Non-target-specific libraries and header files remain in prefix/lib and prefix/include
- FHS Examples:
- Linux Program Interpreter changes:
The program interpreter will be /lib/target/ld.so.version
For compatibility with existing binaries and the ABI standards, symlinks must be maintained to the historical locations in /lib and /lib64. If /lib64 is already a symlink to /lib/target, no additional symlink is required here.
The program interpreter needs to be able to find the libraries installed in prefix/lib/target directories by default.
Future versions of the LSB may wish to consider using /lib/target as the standard location for the LSB PI.
- Compiler changes:
The compiler needs to be able to find the libraries installed in prefix/lib/target/ directories by default
The compiler needs to be able to find the header files installed in prefix/include/target/ directories by default
- Library changes:
- Software can continue to install libraries and header files in the existing prefix/lib/ and prefix/include/ directories. If multiarch support is desired the following changes are needed.
Install libraries in the appropriate prefix/lib/target directories
Install header files in the appropriate prefix/include/target directories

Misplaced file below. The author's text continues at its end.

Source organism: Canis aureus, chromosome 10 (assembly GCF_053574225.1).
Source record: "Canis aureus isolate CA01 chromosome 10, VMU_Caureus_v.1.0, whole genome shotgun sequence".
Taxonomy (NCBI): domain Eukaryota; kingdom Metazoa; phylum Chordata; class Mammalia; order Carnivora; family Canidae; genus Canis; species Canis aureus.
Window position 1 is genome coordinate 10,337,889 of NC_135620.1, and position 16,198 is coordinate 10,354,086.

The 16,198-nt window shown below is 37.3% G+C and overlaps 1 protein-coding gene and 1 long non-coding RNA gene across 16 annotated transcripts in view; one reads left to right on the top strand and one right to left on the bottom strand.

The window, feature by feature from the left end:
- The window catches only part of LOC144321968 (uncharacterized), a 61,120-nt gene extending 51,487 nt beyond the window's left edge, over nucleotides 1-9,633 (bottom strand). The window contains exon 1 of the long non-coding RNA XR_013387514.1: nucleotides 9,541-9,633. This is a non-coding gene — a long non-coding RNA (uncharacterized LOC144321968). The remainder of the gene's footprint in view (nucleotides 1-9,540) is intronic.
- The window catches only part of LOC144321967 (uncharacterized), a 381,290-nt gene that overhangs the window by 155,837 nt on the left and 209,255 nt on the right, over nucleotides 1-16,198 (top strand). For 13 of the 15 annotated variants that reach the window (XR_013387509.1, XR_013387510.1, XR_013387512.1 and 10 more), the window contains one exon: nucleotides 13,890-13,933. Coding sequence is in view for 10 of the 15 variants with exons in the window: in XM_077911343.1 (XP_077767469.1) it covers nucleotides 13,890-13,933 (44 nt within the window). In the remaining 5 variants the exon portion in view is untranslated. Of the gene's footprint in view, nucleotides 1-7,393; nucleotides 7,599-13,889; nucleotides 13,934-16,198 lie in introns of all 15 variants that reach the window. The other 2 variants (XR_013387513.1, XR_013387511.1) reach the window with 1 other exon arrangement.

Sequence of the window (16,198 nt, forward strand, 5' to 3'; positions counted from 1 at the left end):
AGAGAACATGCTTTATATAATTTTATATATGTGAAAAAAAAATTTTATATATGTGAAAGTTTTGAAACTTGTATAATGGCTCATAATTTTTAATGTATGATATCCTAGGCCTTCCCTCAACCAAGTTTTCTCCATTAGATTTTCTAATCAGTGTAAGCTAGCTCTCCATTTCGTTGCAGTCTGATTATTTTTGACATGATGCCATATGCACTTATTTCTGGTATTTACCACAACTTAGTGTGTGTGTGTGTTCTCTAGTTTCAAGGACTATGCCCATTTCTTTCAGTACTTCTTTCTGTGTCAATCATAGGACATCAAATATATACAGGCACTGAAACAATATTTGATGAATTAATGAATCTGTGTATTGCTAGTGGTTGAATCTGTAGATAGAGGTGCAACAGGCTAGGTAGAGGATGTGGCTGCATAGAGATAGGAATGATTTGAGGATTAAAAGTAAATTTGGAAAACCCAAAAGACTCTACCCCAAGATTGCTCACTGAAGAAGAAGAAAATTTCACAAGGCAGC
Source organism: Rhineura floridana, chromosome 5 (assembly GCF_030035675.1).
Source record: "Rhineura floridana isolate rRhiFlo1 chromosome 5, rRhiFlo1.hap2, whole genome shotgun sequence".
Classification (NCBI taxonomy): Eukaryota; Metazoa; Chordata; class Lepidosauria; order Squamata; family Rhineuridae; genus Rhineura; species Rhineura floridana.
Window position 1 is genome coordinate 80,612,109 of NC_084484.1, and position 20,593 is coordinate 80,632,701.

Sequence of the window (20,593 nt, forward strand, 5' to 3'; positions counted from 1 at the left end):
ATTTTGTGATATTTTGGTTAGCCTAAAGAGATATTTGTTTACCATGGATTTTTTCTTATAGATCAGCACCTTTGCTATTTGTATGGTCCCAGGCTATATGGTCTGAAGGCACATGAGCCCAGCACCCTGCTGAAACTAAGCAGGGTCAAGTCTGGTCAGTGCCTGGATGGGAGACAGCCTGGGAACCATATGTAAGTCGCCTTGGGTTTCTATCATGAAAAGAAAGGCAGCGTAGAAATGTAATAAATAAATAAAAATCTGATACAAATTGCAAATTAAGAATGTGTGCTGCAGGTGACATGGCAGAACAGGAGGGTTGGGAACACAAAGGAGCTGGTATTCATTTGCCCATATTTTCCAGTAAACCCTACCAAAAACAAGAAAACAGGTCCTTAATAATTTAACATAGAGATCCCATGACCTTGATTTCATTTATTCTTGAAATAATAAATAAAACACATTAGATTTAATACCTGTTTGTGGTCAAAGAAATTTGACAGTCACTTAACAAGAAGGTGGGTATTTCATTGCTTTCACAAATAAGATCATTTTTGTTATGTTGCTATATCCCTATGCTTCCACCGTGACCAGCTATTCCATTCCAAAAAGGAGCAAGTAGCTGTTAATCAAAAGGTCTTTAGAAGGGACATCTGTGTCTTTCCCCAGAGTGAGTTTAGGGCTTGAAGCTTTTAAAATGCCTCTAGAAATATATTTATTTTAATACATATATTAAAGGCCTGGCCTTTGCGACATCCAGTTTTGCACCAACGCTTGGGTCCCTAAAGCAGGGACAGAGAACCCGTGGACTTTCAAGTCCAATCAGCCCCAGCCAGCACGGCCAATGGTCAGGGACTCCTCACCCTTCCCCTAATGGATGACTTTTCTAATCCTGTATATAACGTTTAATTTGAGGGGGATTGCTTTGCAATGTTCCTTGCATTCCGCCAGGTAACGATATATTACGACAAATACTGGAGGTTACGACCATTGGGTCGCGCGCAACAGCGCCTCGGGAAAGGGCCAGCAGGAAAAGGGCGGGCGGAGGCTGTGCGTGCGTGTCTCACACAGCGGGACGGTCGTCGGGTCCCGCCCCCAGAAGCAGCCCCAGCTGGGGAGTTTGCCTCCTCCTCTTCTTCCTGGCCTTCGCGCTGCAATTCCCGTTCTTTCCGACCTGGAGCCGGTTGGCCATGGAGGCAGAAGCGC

- Any software that has hard-coded library paths needs to be changed to use the PI to locate its libraries
- Any development software that has hard-coded library and include paths needs to be changed to use the compiler to locate its libraries and headers
Nothing in this proposal renders existing FHS- or LSB-compliant implementations invalid; an implementor may choose not to transition to target-qualified paths, or choose to transition to them only for non-default ABIs, leaving the default ABI in the unqualified /lib, /usr/lib directories. However, one of the most important benefits of multiarch to implementors is that the same binaries can be installed in either a native or non-native context without having to recompile for updated paths, so binary distributions will likely do the transition for all architectures at once.
Related software that shares a directory under /usr/lib, such as for a plugin directory, must coordinate any transition to multiarch. In general it is recommended that such plugin loaders include both the multiarch directory and the traditional /usr/lib directory on their search path for compatibility.